Another group of anticancer drugs developed to combat breast cancer is the selective estrogen receptor modulators (SERMs). Tamoxifen has been reported to exhibit activity against S. aureus (Corriden et al., 2015) and its analog toremifene showed efficacy against oral infection caused by Streptococcus mutans (Gerits et al., 2017). Toremifene also has been shown to reduce biofilm formation by S. mutans due to a possible increase in membrane permeabilization and therefore, membrane damage (Gerits et al., 2017). Clomiphene, another SERM in preclinical development for the treatment of fertility, has demonstrated efficacy against S. aureus and Bacillus subtilis in vitro, with an MIC value of 8 mg/L, and incubation of B. subtilis with this concentration of clomiphene changed its morphology (Farha et al., 2015). The mode of action of clomiphene is through the inhibition of undecaprenyl diphosphate synthase (UPPS), an enzyme involved in the synthesis of the teichoic acid wall of S. aureus (Farha et al., 2015). Due to this action on the bacterial wall, clomiphene exhibits synergy with β-lactams in restoring MRSA susceptibility (Farha et al., 2015).
Other anticancer drugs were tested as adjunctive therapies against M. tuberculosis infection. One such drug, denileukin diftitox, is currently used for the treatment of cutaneous T-cell lymphoma (Gupta et al., 2017). Treatment with denileukin diftitox slightly reduced the lung bacterial count in mice aerosol-infected with M. tuberculosis (Gupta et al., 2017). The addition of this drug to standard tuberculosis treatments, composed of rifampin, isoniazid, and pyrazinamide, similarly reduced the bacterial burden (Gupta et al., 2017).
Different studies have been also performed on Gram-negative bacteria to evaluate the antibacterial effect of anticancer drugs. A potent anticancer drug indicated for the treatment of different types of solid tumors called 5-fluorouracil, as well as gallium nitrate, an anticancer drug for the treatment of lymphoma and bladder cancer, have been extensively studied (Banin et al., 2008; Bonchi et al., 2014; Minandri et al., 2014; Rangel-Vega et al., 2015). 5-fluorouracil has been used against a collection of 5,850 mutants of the P. aeruginosa PA14 strain, revealing positive activity via the regulation of a large number of genes involved in quorum sensing and biofilm formation (Ueda et al., 2009; Rangel-Vega et al., 2015). Also, gallium nitrate has demonstrated in vitro an inhibitory effect on bacterial growth in a collection of 58 multidrug-resistant (MDR) A. baumannii strains, and in P. aeruginosa at concentrations >3.13 μM (Kaneko et al., 2007; Antunes et al., 2012; Frangipani et al., 2014); although the presence of pyoverdine and proteases in human serum reduce the efficacy of gallium nitrate against P. aeruginosa by increasing its MIC (Bonchi et al., 2015). At non-bactericidal concentrations, gallium nitrate can affect the production of virulence factors of P. aeruginosa (Kaneko et al., 2007; García-Contreras et al., 2014). In G. mellonella, the administration of this drug alone or in combination with colistin, at concentrations mimicking the human therapeutic dose of gallium nitrate used for cancer patients (28 μM), significantly increased the survival of larvae after infection by A. baumannii (Antunes et al., 2012). Moreover, in murine models of acute and chronic lung infections by P. aeruginosa and A. baumannii, gallium nitrate has reduced lung injury and bacterial loads in tissues (Kaneko et al., 2007; de Léséleuc et al., 2012). Regarding SERM drugs, toremifene has shown efficacy against oral infection caused by Porphyromonas gingivalis (Gerits et al., 2017), and raloxifene attenuated in vitro and in Caenorhabditis elegans model the virulence of P. aeruginosa by binding to PhzB2 which is involved in the production of pyocyanin, a pigment related with the virulence of this pathogen (Ho Sui et al., 2012).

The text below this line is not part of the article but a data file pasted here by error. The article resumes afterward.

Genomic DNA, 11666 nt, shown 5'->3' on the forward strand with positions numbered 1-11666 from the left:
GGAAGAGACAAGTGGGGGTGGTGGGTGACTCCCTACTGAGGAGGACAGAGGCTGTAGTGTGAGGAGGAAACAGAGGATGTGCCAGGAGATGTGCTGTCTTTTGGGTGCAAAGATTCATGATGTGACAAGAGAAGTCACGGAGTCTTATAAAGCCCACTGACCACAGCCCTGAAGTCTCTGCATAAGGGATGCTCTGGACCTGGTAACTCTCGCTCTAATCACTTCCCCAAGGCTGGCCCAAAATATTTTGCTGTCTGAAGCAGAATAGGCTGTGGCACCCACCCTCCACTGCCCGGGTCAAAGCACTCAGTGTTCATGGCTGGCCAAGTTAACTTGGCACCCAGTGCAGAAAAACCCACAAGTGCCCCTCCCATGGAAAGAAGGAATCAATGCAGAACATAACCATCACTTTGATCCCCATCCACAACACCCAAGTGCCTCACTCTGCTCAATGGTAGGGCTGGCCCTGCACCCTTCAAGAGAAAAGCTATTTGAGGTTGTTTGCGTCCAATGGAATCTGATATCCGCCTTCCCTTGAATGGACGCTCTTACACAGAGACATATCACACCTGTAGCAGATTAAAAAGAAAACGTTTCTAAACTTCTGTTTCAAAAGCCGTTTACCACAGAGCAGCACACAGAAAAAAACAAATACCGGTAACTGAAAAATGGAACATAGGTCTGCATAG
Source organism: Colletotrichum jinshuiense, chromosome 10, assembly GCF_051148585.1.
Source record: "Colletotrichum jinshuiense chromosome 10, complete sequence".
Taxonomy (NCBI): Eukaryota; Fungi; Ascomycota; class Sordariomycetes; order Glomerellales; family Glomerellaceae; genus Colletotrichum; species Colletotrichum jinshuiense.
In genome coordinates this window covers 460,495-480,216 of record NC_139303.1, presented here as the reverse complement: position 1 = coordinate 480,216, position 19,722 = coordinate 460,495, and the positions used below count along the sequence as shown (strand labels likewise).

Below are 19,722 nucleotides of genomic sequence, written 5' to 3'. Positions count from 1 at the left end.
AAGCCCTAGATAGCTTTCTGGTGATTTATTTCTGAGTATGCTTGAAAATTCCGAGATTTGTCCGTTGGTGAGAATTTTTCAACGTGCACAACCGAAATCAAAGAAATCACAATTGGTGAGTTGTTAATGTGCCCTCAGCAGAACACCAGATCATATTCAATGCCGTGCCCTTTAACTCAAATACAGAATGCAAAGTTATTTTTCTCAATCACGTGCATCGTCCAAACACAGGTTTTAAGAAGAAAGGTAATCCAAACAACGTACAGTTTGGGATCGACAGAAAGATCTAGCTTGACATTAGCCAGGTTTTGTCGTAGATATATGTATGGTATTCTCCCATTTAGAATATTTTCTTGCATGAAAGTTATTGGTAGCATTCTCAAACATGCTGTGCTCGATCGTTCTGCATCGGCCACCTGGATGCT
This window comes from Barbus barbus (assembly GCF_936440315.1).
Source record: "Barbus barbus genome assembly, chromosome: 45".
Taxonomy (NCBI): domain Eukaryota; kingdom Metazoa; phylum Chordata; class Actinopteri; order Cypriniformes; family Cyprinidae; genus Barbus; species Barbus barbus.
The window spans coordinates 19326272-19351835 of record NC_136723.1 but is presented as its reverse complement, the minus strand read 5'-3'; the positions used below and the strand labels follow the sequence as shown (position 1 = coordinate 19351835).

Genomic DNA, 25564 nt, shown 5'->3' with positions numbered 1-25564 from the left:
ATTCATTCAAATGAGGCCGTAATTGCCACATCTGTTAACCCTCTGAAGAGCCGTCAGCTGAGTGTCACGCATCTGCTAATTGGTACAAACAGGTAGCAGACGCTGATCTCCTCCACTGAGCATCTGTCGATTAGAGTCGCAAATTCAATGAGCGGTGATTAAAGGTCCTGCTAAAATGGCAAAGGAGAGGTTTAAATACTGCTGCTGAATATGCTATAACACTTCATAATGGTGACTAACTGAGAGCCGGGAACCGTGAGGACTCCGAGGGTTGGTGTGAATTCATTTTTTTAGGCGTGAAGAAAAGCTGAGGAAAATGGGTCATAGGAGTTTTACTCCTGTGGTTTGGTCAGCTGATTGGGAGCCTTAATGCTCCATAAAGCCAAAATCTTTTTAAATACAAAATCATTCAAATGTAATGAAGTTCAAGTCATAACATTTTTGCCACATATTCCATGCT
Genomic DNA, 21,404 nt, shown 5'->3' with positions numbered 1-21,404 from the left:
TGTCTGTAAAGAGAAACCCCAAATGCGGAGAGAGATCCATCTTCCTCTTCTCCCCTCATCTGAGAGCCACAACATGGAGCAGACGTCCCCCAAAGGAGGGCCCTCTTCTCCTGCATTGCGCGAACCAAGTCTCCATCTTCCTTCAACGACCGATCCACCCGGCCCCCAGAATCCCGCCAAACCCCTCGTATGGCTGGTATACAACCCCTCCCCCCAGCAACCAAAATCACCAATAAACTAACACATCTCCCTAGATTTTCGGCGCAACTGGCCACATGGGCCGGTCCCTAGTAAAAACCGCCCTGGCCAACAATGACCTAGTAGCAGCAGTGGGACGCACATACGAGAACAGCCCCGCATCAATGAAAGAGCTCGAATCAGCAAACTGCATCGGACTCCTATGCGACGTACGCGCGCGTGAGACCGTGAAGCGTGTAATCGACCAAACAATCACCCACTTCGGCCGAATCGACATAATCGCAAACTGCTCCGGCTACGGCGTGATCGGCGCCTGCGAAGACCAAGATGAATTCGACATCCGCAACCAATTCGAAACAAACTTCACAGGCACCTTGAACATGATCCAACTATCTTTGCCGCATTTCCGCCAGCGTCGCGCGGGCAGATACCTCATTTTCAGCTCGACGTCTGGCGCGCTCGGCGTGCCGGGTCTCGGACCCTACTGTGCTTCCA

In the case of fungi, the activity of anticancer drugs has also been investigated. Floxuridine, at twice its half maximal inhibitory concentration (IC50) value, has exhibited fungicidal activity against Exserohilum rostratum reducing the hyphae-derived CFU (colony-forming unit) of this fungus (Sun et al., 2013). The SERM compounds such as tamoxifen and toremifene have also shown fungicidal activity against C. neoformans. They also display a number of pharmacological properties desirable for anticryptococcal drugs, including synergistic fungicidal activity with fluconazole and/or amphotericin B in vitro and in vivo, oral bioavailability, and activity within macrophages (Butts et al., 2014). They bind directly to the two essential EF-hand proteins calmodulin 1 (Cam1) and calmodulin-like protein 1 (Cml1) of C. neoformans, preventing Cam1 from binding to its well-characterized substrate calcineurin (Cna1), thereby blocking Cna1 activation (Butts et al., 2014). In whole cells, toremifene and tamoxifen are known to block the calcineurin-dependent nuclear localization of the transcription factor Crz1 (Butts et al., 2014). Together, both drugs have inhibited the growth of C. neoformans within macrophages, a niche not accessible to current antifungal drugs (Butts et al., 2014). In murine-disseminated cryptococcosis, tamoxifen in combination with fluconazole decreased the brain burden by ∼1 log10 CFU/g (Butts et al., 2014). Against C. albicans and Candida glabrata, toremifene has enhanced the antibiofilm activity of amphotericin B and caspofungin [fractional inhibitory concentration index (FICI) < 0.5 both in vitro and in vivo worm infection models (Delattin et al., 2014)].